in your case +/- 45v rails.

Last edited by bobodioulasso; 5th February 2010 at 06:38 PM.
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Old 5th February 2010, 07:20 PM   #6
tomchr is offline tomchr  United States
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Quote:
Originally Posted by db! View Post
I am planning a LME49811 build since I already have the IC and a few 120VCT toroids that I'd like to put to good use. These transformers should yield approximately 180VDC or +/- 90VDC; this is very close to the limit of LME at 200V.
So you're messing with 180 V DC. That's lethal voltage. Notice Rod's warning in red - DO NOT ATTEMPT THIS AS A FIRST PROJECT. At 180 V a good toroid will deliver enough power to make power transistors EXPLODE. Also an accidental slip by an oscilloscope probe can result in a short circuit which at the voltage, power levels you're dealing with will result in vaporized metal flying into places it isn't normally welcome - such as your eyes... If this is one of your first projects, I would highly recommend starting out at a lower voltage, say, +/-25 V from a current limited lab power supply. In fact, I start out all my amplifier projects that way to limit the risk of catastrophic failure. You can always step up the voltage once you've verified that the circuit works. You have been warned!

That said, as long as you can guarantee that your supply won't get above 200 V under the worst case conditions, there should not be any issue using the LME49811 IC for your amp. There will be some margin on the specified 200 V abs max for the LME49811. Look at the abs max number as the absolute maximum continuous operating voltage ever reached in your design under worst case conditions (including power line fluctuations).

Quote:
Originally Posted by db! View Post
I plan to use a much higher voltage (+/- 90VDC) instead of the +/- 56v in the original circuit; are there going to be any problems? By running it at my intended voltage, would I be noticeably reducing the life of the transistors?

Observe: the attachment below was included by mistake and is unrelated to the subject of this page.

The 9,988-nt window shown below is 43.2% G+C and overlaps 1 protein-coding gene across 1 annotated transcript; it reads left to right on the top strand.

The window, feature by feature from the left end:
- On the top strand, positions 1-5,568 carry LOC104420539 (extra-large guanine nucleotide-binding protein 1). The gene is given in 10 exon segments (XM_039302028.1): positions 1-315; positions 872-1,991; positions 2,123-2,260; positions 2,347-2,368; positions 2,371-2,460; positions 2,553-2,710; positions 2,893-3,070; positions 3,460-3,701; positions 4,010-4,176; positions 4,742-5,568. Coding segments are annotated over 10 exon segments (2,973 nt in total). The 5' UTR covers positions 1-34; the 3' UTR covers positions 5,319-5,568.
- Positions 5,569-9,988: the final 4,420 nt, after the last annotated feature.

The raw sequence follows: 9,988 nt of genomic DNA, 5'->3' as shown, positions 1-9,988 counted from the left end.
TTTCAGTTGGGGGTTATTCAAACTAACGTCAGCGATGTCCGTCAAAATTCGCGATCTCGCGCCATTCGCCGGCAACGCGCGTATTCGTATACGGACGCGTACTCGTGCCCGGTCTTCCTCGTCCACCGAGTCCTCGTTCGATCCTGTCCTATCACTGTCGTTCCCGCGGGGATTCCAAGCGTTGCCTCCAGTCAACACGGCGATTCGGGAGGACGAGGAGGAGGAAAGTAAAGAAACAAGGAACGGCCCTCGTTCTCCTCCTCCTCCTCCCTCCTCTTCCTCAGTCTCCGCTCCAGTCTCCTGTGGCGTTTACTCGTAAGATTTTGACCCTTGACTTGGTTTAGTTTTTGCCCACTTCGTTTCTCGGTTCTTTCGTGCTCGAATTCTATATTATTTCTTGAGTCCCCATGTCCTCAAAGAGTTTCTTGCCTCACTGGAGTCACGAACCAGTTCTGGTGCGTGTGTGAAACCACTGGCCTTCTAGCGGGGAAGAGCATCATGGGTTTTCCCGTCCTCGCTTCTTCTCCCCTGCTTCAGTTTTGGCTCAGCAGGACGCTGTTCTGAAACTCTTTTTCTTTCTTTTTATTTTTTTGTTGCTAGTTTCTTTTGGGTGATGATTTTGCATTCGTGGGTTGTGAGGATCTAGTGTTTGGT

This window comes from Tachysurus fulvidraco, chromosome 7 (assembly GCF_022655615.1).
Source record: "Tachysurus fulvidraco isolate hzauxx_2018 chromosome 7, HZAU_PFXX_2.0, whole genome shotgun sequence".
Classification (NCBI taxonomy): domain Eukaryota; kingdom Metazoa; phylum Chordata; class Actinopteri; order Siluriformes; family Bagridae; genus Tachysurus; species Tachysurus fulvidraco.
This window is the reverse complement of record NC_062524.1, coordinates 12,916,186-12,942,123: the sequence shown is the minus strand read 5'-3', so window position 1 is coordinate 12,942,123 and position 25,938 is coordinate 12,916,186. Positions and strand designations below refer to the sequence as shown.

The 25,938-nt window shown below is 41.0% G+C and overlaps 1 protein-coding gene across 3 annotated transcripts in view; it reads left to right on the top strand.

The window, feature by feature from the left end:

It's not just the voltage rating of the output transistors that determine the max operating voltage. It's also the ratings of the small signal transistors. If you raise the supply voltage, the different stages may run at higher current, thus, dissipate more power. This will increase device temperature which will impact device lifetime -- and in worst case flat out fry the devices.

The topology for Rod's amplifier is covered stage-by-stage in many college textbooks. My favorite is Sedra/Smith. Given the voltage levels that you throw out, I would strongly recommend that you fully understand the circuit - and preferably run some simulations of it at the voltages you mention - before building and testing it. If Sedra/Smith is above your head, then I'd recommend building a kit such as the ones offered by Panson Audio. Panson is pretty active in this forum as well. I have no personal experience with his kits but judging from his contributions on the forum, I have no reservations about recommending them.

Good luck!

~Tom
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Old 5th February 2010, 07:29 PM   #7
db! is offline db!  Canada
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Quote:
There is one way to use your transformers which is paralleling the secondaries in order to supply bridged amplifiers using a floating ground. This halves the voltage between the two rails...
in your case +/- 45v rails.